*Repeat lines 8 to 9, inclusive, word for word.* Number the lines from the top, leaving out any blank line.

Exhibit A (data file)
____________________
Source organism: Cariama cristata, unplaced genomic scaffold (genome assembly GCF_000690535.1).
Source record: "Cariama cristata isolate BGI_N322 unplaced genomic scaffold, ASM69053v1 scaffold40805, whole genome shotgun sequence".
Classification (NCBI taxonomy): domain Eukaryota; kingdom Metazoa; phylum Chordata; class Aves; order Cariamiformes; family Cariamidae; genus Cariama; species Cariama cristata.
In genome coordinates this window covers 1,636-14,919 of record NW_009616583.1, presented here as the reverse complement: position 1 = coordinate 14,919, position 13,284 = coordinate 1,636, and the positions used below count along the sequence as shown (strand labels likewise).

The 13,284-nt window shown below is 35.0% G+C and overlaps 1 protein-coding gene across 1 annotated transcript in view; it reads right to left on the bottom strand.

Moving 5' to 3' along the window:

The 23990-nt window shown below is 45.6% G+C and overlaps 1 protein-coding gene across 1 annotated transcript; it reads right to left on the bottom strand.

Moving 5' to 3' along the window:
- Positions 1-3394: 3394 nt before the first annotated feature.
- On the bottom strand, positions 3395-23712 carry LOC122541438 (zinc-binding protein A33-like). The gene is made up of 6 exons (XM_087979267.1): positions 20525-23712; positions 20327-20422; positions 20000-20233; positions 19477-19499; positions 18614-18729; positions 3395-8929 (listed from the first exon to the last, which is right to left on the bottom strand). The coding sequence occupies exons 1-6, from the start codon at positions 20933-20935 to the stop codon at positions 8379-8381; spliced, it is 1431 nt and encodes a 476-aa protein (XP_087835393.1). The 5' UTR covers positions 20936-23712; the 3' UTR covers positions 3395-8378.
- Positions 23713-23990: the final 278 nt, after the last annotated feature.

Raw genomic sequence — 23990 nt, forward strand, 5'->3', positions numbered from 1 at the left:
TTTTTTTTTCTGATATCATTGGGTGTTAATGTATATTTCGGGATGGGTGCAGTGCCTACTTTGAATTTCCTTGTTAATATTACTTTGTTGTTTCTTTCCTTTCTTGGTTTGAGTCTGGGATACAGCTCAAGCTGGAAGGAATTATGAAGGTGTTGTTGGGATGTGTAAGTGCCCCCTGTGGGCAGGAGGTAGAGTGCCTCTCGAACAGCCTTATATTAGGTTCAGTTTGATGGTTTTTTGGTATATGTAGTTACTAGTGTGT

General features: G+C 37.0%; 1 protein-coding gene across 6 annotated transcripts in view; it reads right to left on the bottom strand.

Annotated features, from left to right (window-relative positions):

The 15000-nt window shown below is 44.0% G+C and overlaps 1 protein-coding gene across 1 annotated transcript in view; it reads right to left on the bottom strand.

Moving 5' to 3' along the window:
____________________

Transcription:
Moving 5' to 3' along the window:
- Positions 1-3394: 3394 nt before the first annotated feature.